An Article on I-10 Widening Through Downtown Tucson
- From: "Jason Pawloski" <jpawloski@xxxxxxxxx>
- Date: 16 Feb 2007 20:34:12 -0800
Zipping on Interstate 10 for a quick trip to Phoenix will take some
advanced planning for the next three years or so.
As the Star has reported several times, the Arizona Department of
Transportation has a contract with Kiewit/Sundt Joint Venture to widen
Interstate 10 from three lanes to four in each direction between West
Prince Road and West 29th Street.
We're looking forward to the expected results - an eight-lane segment
of freeway (four through lanes in each direction) with new bridges and
underpasses at several cross streets. However, expect inevitable
delays, especially through June.
The $200 million, 4.5-mile project is the largest highway
transportation venture in Southern Arizona history, according to
Before the work on the interstate itself can begin, crews will be
preparing the frontage roads, moving utilities and building a state-of-
the-art transportation operations center for the next few months.
These steps are necessary precursors to the June shutdown of on- and
off-ramps between Prince Road and 29th Street, according to ADOT and
city officials who met with the Star's Editorial Board earlier this
Once the exit and entrance ramps are closed, there will be only two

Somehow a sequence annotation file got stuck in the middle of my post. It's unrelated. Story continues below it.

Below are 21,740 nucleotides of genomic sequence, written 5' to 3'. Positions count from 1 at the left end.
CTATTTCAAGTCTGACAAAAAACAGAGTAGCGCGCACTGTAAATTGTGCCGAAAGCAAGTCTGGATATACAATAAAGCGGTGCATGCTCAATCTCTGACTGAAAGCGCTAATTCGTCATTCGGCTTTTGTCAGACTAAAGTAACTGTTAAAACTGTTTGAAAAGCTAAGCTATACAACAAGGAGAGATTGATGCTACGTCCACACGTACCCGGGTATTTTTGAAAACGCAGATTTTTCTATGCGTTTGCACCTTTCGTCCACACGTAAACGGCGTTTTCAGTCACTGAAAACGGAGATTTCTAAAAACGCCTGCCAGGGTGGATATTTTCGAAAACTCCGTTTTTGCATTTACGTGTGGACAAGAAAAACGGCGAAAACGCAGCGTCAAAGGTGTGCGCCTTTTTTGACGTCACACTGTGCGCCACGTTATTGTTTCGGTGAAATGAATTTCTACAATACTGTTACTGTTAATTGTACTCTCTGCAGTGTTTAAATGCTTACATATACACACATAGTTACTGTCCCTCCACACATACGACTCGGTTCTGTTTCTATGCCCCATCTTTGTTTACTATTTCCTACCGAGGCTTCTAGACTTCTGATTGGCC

lanes of traffic in each direction on the interstate itself. The
frontage roads will carry local traffic while the ramps are closed.
Greg Gentsch, Tucson district engineer, told us that traffic should
flow 24/7. The portion of the interstate without ramp access will
function like an an expressway - no cars entering and exiting - so
there should be few slowdowns. The improvements to the frontage roads
should accommodate extra traffic and provide access to local
businesses. The traffic signals on the frontage roads will be only at
That state-of-the-art operations center will be critical: 72 cameras
will be monitoring the interstate, giving continuous updates for
motorists and emergency vehicles.
With the city's construction of a new Fourth Avenue Underpass at the
east end of Congress Street and the Barraza-Aviation Parkway (Arizona
210) ending at Broadway, also on the east end of Downtown, there is
significant traffic-tangle potential.
Signage, working with Downtown employers to encourage telecommuting
and flexible hours so the ingress and egress of the Downtown areas are
not overwhelming at peak times, and developing more public
transportation are some of the mitigating steps being taken, according
to Laurel Parker, design project manager, and Jim Glock, Tucson
Most of the confusion - what's closed and when? - should occur before
June's Big Switch. The Star's Andrea Kelly is providing weekly updates
The traffic cones and cranes are bound to bother our community's well-
formed travel habits and routines. However, the improvements to
Interstate 10 are necessary, and we're already looking forward to
While there are bound to be frustrations and glitches during the next
3 1/2 years, ADOT and city officials have put together a reasonable
mitigation plan to keep traffic moving and tempers even.
We encourage looking at your travel routine, planning ahead for the
interstate and Downtown construction, and trying some new routes and
seeing new areas of the city. Also, check out alternative
transportation, such as carpooling.
(rest of article discusses something else and has thus been snipped)